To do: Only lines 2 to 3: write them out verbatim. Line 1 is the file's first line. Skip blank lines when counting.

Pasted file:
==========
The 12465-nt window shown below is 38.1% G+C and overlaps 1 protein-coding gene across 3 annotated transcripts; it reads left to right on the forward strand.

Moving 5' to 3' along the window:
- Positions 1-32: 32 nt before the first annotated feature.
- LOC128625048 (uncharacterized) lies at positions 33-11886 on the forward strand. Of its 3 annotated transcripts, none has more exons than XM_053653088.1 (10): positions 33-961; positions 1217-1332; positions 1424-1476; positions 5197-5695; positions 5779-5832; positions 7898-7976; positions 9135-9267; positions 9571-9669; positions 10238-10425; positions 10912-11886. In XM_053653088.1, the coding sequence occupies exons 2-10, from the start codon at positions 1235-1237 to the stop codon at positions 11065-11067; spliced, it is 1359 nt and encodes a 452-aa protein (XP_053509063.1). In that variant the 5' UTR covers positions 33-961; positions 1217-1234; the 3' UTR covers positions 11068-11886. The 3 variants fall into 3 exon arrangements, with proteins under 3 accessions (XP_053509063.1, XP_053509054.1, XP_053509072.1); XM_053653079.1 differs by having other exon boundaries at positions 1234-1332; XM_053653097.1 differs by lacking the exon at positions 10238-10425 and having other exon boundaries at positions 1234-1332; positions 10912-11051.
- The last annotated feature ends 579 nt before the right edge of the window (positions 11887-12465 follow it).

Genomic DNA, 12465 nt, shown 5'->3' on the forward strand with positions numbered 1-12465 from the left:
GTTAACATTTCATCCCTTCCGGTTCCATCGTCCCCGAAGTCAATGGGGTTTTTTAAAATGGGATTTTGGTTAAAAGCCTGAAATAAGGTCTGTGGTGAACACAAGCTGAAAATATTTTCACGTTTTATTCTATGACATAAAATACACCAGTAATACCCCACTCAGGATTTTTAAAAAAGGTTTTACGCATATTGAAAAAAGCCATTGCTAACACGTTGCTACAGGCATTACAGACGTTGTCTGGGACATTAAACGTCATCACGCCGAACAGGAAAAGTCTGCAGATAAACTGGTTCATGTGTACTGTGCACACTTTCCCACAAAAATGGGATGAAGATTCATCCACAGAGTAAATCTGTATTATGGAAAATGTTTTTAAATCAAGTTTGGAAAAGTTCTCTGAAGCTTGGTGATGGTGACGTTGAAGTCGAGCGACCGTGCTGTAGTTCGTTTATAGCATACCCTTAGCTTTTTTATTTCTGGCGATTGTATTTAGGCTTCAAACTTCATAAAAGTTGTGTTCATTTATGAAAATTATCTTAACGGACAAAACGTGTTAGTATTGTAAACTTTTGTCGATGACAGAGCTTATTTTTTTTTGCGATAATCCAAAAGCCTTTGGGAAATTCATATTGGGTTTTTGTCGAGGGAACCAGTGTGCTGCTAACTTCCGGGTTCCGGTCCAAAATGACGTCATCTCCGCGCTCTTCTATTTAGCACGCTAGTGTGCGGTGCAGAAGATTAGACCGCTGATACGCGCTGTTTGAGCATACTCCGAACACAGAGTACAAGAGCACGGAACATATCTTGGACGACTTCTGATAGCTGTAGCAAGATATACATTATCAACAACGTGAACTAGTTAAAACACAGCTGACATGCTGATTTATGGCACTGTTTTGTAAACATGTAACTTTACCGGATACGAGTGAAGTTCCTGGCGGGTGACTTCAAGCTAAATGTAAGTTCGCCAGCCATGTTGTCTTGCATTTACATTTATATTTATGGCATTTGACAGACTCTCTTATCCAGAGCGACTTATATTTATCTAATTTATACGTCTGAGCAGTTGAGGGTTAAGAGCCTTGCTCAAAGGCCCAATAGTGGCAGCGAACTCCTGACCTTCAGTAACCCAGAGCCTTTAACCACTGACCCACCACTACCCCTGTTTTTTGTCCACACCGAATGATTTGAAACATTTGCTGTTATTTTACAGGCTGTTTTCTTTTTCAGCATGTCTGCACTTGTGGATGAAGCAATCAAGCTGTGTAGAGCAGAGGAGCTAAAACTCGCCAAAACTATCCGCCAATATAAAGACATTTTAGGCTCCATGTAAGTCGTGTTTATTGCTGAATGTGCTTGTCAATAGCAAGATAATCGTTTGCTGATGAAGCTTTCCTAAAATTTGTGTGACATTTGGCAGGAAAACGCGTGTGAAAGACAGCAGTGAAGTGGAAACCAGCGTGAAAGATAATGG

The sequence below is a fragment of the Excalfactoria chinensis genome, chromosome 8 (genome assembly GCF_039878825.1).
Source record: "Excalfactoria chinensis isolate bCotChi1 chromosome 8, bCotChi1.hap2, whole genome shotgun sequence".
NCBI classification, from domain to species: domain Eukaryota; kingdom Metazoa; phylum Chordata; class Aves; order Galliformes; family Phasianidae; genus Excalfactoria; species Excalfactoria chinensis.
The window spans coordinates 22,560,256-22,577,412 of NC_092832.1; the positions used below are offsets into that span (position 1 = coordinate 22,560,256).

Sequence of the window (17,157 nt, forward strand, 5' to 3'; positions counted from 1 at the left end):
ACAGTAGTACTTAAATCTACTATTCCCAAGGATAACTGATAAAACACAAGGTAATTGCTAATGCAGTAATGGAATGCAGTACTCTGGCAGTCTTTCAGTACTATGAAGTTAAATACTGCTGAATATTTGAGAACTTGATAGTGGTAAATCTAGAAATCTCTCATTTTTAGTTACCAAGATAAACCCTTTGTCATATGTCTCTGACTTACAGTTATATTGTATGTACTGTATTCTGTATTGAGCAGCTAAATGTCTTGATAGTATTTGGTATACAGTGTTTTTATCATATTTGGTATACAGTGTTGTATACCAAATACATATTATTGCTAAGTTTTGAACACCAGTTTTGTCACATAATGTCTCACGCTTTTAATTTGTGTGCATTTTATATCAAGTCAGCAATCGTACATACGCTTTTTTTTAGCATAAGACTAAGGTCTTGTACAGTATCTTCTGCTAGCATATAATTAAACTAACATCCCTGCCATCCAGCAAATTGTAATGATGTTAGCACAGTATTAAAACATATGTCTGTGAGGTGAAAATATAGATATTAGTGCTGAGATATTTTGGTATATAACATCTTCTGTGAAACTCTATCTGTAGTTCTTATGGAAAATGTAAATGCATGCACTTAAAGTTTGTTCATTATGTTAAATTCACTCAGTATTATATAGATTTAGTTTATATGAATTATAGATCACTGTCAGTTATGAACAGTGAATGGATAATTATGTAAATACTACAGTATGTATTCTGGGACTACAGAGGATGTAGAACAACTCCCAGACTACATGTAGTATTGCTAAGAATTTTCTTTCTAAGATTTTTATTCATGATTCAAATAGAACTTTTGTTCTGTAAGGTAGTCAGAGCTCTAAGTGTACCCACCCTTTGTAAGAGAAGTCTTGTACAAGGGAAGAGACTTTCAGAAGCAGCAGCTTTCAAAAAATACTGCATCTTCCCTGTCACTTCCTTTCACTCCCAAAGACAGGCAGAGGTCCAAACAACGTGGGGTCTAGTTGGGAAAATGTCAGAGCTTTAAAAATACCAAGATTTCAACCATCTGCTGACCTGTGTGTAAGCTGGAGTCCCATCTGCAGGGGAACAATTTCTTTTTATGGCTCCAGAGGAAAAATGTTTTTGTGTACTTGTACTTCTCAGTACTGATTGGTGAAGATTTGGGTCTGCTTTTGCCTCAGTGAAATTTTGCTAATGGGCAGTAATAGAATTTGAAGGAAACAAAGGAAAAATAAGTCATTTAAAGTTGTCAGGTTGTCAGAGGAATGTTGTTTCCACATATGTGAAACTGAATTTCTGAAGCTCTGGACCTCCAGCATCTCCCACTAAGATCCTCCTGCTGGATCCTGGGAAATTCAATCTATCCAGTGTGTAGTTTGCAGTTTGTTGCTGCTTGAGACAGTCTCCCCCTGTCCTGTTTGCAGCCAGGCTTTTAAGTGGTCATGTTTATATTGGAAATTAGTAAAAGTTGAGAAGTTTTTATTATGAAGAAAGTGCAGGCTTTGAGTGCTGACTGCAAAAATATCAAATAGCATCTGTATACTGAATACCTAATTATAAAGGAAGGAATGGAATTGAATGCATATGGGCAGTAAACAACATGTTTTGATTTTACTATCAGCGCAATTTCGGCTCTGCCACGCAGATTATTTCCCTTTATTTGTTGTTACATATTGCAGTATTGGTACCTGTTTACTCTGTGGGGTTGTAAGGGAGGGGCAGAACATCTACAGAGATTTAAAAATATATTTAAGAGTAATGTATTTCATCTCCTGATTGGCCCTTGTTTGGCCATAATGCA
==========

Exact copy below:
Moving 5' to 3' along the window:
- Positions 1-32: 32 nt before the first annotated feature.